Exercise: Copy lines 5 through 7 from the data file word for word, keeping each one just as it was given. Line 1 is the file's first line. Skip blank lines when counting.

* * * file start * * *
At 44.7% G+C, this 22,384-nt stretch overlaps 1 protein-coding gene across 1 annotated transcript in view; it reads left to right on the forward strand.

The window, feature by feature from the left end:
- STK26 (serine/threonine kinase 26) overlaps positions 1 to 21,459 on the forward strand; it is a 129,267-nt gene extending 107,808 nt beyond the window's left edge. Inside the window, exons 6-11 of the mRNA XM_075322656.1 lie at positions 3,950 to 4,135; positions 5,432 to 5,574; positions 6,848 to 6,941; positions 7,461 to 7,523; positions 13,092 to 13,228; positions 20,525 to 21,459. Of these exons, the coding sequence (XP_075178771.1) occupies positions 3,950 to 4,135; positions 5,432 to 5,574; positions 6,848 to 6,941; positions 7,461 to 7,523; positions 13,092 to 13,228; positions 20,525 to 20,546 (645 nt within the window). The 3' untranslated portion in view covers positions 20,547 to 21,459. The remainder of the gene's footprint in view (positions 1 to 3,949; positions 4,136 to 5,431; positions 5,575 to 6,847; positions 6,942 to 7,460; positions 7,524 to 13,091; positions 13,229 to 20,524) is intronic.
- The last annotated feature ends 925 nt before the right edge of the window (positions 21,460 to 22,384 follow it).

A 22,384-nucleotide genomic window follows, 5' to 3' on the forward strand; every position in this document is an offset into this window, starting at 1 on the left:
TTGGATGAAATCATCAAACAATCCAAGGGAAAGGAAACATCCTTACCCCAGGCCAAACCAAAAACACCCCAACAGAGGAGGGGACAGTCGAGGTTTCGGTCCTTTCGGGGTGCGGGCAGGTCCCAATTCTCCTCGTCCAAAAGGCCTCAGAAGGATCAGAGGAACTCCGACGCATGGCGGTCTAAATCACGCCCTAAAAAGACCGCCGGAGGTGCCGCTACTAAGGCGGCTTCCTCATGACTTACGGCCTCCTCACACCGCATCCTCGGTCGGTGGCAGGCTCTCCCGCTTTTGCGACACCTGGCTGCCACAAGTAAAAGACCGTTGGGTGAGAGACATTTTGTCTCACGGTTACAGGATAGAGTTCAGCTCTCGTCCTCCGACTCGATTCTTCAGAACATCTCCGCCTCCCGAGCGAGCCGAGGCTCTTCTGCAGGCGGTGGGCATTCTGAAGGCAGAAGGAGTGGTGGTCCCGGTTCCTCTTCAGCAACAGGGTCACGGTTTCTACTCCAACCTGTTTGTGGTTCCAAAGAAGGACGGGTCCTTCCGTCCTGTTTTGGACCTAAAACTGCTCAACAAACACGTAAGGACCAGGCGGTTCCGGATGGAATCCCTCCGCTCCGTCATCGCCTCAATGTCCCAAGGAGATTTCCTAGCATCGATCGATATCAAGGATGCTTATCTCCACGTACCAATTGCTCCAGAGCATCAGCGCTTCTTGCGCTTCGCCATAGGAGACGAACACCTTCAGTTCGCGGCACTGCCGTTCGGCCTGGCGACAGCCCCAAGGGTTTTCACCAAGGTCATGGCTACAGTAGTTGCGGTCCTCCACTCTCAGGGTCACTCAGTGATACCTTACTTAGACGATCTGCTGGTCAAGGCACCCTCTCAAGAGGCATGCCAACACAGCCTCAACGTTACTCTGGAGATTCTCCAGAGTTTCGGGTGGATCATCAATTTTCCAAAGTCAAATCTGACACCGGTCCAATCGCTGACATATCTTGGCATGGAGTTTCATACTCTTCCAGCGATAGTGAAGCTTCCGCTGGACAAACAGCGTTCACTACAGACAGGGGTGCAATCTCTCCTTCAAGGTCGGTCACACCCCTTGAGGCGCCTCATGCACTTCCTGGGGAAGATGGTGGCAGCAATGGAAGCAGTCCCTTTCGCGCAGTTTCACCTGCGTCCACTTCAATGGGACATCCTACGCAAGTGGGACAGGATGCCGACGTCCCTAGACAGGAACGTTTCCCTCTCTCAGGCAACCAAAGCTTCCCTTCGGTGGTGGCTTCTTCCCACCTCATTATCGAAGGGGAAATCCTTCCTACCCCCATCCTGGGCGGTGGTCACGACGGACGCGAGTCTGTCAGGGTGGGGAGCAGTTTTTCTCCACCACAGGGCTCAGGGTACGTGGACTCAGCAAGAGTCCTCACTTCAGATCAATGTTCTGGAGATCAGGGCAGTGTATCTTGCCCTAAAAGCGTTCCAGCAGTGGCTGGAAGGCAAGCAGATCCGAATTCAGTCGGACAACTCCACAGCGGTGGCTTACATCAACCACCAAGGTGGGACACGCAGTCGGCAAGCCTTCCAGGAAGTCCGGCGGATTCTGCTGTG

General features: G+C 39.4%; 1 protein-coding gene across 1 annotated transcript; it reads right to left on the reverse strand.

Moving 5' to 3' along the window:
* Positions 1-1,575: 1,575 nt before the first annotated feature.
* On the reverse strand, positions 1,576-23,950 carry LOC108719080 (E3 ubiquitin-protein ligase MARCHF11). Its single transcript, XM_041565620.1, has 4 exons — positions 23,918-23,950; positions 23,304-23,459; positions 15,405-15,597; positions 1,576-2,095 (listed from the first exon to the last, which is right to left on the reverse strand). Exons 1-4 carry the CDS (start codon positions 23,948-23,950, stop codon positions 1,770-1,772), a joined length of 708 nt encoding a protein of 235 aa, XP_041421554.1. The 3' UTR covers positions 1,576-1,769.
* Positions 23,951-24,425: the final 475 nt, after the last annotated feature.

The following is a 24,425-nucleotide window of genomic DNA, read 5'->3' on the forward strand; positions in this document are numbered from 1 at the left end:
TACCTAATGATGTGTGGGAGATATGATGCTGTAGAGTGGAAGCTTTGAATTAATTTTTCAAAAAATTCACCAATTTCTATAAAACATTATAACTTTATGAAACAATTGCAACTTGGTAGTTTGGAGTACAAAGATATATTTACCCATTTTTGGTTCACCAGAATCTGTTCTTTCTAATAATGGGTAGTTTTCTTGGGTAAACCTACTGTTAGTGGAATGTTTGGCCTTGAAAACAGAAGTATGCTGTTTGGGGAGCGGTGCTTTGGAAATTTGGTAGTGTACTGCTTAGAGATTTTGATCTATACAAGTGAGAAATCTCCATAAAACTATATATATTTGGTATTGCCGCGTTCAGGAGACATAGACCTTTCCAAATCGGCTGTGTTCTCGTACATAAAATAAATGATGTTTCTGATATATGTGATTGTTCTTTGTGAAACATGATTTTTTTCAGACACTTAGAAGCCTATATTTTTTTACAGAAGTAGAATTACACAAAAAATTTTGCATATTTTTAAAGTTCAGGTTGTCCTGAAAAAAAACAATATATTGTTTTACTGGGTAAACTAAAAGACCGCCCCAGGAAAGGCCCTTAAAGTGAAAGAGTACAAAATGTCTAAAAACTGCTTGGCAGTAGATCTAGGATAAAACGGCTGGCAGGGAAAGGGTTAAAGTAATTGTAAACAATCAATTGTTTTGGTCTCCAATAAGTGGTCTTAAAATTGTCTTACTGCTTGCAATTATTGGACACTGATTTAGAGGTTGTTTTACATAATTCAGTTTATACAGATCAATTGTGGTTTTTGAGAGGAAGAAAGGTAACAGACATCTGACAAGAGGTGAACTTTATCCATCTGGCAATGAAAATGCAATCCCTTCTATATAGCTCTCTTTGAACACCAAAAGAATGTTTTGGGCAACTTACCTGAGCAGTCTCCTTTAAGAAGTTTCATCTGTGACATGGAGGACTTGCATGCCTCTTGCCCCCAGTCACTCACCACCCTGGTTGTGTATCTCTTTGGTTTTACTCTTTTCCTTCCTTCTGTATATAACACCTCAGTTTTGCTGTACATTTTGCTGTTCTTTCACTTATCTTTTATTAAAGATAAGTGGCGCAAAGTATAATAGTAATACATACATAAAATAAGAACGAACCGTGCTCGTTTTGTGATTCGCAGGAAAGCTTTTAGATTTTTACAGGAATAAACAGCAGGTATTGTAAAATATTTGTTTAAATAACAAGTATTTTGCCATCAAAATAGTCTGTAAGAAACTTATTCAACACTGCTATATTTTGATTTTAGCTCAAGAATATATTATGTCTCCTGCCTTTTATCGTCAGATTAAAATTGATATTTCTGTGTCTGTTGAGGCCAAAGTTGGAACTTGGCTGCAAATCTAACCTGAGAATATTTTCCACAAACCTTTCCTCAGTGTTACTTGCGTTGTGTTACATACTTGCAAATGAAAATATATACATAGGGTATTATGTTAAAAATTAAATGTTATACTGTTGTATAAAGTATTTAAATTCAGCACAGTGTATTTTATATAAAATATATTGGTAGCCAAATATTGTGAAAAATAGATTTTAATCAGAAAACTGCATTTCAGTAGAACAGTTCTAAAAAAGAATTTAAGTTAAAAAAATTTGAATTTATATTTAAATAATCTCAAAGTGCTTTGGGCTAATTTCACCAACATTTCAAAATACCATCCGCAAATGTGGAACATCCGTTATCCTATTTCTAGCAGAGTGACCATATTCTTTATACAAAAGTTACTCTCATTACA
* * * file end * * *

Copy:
A 22,384-nucleotide genomic window follows, 5' to 3' on the forward strand; every position in this document is an offset into this window, starting at 1 on the left:
TTGGATGAAATCATCAAACAATCCAAGGGAAAGGAAACATCCTTACCCCAGGCCAAACCAAAAACACCCCAACAGAGGAGGGGACAGTCGAGGTTTCGGTCCTTTCGGGGTGCGGGCAGGTCCCAATTCTCCTCGTCCAAAAGGCCTCAGAAGGATCAGAGGAACTCCGACGCATGGCGGTCTAAATCACGCCCTAAAAAGACCGCCGGAGGTGCCGCTACTAAGGCGGCTTCCTCATGACTTACGGCCTCCTCACACCGCATCCTCGGTCGGTGGCAGGCTCTCCCGCTTTTGCGACACCTGGCTGCCACAAGTAAAAGACCGTTGGGTGAGAGACATTTTGTCTCACGGTTACAGGATAGAGTTCAGCTCTCGTCCTCCGACTCGATTCTTCAGAACATCTCCGCCTCCCGAGCGAGCCGAGGCTCTTCTGCAGGCGGTGGGCATTCTGAAGGCAGAAGGAGTGGTGGTCCCGGTTCCTCTTCAGCAACAGGGTCACGGTTTCTACTCCAACCTGTTTGTGGTTCCAAAGAAGGACGGGTCCTTCCGTCCTGTTTTGGACCTAAAACTGCTCAACAAACACGTAAGGACCAGGCGGTTCCGGATGGAATCCCTCCGCTCCGTCATCGCCTCAATGTCCCAAGGAGATTTCCTAGCATCGATCGATATCAAGGATGCTTATCTCCACGTACCAATTGCTCCAGAGCATCAGCGCTTCTTGCGCTTCGCCATAGGAGACGAACACCTTCAGTTCGCGGCACTGCCGTTCGGCCTGGCGACAGCCCCAAGGGTTTTCACCAAGGTCATGGCTACAGTAGTTGCGGTCCTCCACTCTCAGGGTCACTCAGTGATACCTTACTTAGACGATCTGCTGGTCAAGGCACCCTCTCAAGAGGCATGCCAACACAGCCTCAACGTTACTCTGGAGATTCTCCAGAGTTTCGGGTGGATCATCAATTTTCCAAAGTCAAATCTGACACCGGTCCAATCGCTGACATATCTTGGCATGGAGTTTCATACTCTTCCAGCGATAGTGAAGCTTCCGCTGGACAAACAGCGTTCACTACAGACAGGGGTGCAATCTCTCCTTCAAGGTCGGTCACACCCCTTGAGGCGCCTCATGCACTTCCTGGGGAAGATGGTGGCAGCAATGGAAGCAGTCCCTTTCGCGCAGTTTCACCTGCGTCCACTTCAATGGGACATCCTACGCAAGTGGGACAGGATGCCGACGTCCCTAGACAGGAACGTTTCCCTCTCTCAGGCAACCAAAGCTTCCCTTCGGTGGTGGCTTCTTCCCACCTCATTATCGAAGGGGAAATCCTTCCTACCCCCATCCTGGGCGGTGGTCACGACGGACGCGAGTCTGTCAGGGTGGGGAGCAGTTTTTCTCCACCACAGGGCTCAGGGTACGTGGACTCAGCAAGAGTCCTCACTTCAGATCAATGTTCTGGAGATCAGGGCAGTGTATCTTGCCCTAAAAGCGTTCCAGCAGTGGCTGGAAGGCAAGCAGATCCGAATTCAGTCGGACAACTCCACAGCGGTGGCTTACATCAACCACCAAGGTGGGACACGCAGTCGGCAAGCCTTCCAGGAAGTCCGGCGGATTCTGCTGTG

General features: G+C 39.4%; 1 protein-coding gene across 1 annotated transcript; it reads right to left on the reverse strand.